A couple of weeks ago Elias Isquith linked to an article from the National Journal about the wealth gap between blacks and whites. It’s important to note here that the article is talking about wealth, not income. The reason why this is important is that while a lot of claims about racism can be attributed to both, the wealth gap also has a significant relationship to cultural attitudes about the accumulation of assets. More on that in a minute but first, a quote from the article:
So what’s going on? It’s not that white families are better at saving more of the income they earn, Hamilton says—although white families are more likely to have savings accounts.
“It’s actually ownership of an asset at a key point in life—an asset that’s going to appreciate, and is going to lead to some sort of forced savings,” Hamilton says. Often, assets young people receive from family members become powerful sources of future wealth. Think of parents paying the down payment on their daughter’s condo, or grandparents creating an investment account for their grandson. Think of the kind of assets that slowly and automatically increase in value for the rest of a person’s life.
I do agree that the assistance of older generations in helping younger generations buy homes is important. My wife and I benefited from the generosity of relatives which in turn helped us purchase a nicer home, in a better neighborhood, with better schools nearby. Furthermore, several years of my college education was financed with my inheritance from my father’s estate. While I would have much rather had my father still alive, he had made it clear to me for years before he passed that the farm and the rest of his assets would be his final gift to us and in that he was correct.
What interests me though is why whites seem committed to wealth creation through the purchase of assets while minorities seem to be making other decisions. On Twitter I took a little heat for an offhand remark I made about the choice of words blacks use to describe their living situation compared to whites. In my completely anecdotal experience many blacks will ask, “Where does he stay at?” while most whites will say, “Where does he live?” This may seem a trivial variation in language but I think it is telling. The former example suggests impermanence and there is a great deal of evidence to support this difference in attitudes.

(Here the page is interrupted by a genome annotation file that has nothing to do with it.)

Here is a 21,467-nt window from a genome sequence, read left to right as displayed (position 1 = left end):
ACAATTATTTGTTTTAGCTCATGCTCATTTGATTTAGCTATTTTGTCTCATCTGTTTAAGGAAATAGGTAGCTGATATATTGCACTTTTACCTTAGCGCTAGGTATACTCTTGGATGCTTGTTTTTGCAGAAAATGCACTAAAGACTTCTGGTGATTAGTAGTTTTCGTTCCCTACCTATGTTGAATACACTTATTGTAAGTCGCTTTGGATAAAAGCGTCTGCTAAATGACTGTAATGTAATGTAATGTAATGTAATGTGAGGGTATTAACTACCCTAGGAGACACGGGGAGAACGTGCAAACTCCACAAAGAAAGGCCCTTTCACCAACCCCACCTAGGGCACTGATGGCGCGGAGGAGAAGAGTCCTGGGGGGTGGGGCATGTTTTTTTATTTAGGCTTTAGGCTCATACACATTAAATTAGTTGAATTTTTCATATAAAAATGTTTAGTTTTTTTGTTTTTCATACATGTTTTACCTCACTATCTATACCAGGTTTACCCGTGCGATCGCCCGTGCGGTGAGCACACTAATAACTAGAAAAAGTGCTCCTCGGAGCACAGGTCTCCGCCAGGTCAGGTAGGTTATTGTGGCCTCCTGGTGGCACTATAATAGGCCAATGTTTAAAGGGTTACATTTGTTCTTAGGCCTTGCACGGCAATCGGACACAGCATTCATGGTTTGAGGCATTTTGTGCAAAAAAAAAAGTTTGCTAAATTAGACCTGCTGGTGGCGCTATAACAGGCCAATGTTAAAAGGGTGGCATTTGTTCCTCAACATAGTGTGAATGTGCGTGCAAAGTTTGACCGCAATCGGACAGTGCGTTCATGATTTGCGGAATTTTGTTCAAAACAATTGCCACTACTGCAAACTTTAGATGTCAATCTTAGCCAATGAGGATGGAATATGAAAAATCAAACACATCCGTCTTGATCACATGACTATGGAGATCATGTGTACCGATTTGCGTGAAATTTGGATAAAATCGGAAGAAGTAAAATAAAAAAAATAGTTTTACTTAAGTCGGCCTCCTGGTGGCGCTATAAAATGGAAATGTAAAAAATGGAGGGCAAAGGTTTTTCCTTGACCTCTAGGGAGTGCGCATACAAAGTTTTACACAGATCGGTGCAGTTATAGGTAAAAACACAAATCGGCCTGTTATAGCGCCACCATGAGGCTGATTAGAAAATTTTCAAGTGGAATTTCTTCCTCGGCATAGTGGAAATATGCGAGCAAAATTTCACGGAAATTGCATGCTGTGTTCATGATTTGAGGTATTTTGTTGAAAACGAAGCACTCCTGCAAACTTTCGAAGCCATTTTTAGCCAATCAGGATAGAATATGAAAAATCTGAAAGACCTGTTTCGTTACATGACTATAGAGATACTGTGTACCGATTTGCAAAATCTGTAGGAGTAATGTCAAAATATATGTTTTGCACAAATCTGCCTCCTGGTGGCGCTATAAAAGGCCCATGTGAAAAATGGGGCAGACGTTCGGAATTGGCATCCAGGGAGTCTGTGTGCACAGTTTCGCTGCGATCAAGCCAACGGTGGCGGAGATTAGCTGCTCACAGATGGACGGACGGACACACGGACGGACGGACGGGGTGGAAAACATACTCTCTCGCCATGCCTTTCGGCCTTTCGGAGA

My last work group was made up of mostly lower-tier employees that all make equal pay (my company has a standard pay scale for all employees). We had 16 workers, of which 3 were black and 13 were white. Of the black employees, all of them live in apartments. Of the white employees, 12 of them own homes and one rents a townhouse (a slight step up from an apartment). Additionally, none of the black employees are married and all but one of the white employees are. We know there is also a marriage gap between whites and blacks (less so between whites and Hispanics – we can probably thank the Church for that.)
The marriage factor is huge. I am a vocal proponent of marriage not just as an important social institution but also because it makes good economic sense. My children have many, many more opportunities because my wife and I have two incomes. It creates margin in our finances and that is used both to give them tangible experiences that improve their intellects and also to build wealth that will allow us to help them in other ways in the future.
What I cannot help but wonder though is what cultural attitudes cause blacks to be less interested in home ownership, investing or passing on their wealth. The article I originally linked to indicates that even among more affluent minorities, there is less wealth accumulation that their white counterparts and there has to be cultural forces at work here. As of this writing I can only speculate. The solution? I keep going back to a marriage-friendly tax code and other governmental incentives towards savings. We know what happened when the government pushed house purchasing, but there are other forms of wealth creation with less potential for abuse by financial institutions. Education is also a component but caution must be exercised in luring everyone into college. Student loans can be crippling and I would rather see trade schools boom than campuses fill up with students borrowing against their futures.
The attainment of wealth is about as American as it gets. What we can clearly do much better though is in making this a goal of everyone and not just certain classes of people.
Mike Dwyer is a freelance writer in Louisville, KY. He writes about culture, the outdoors and whatever else strikes his fancy. His personal site can be found at www.mikedwyerwrites.com. He is also active on Facebook and Twitter. Mike is one of several Kentucky authors featured in the book This I Believe: Kentucky.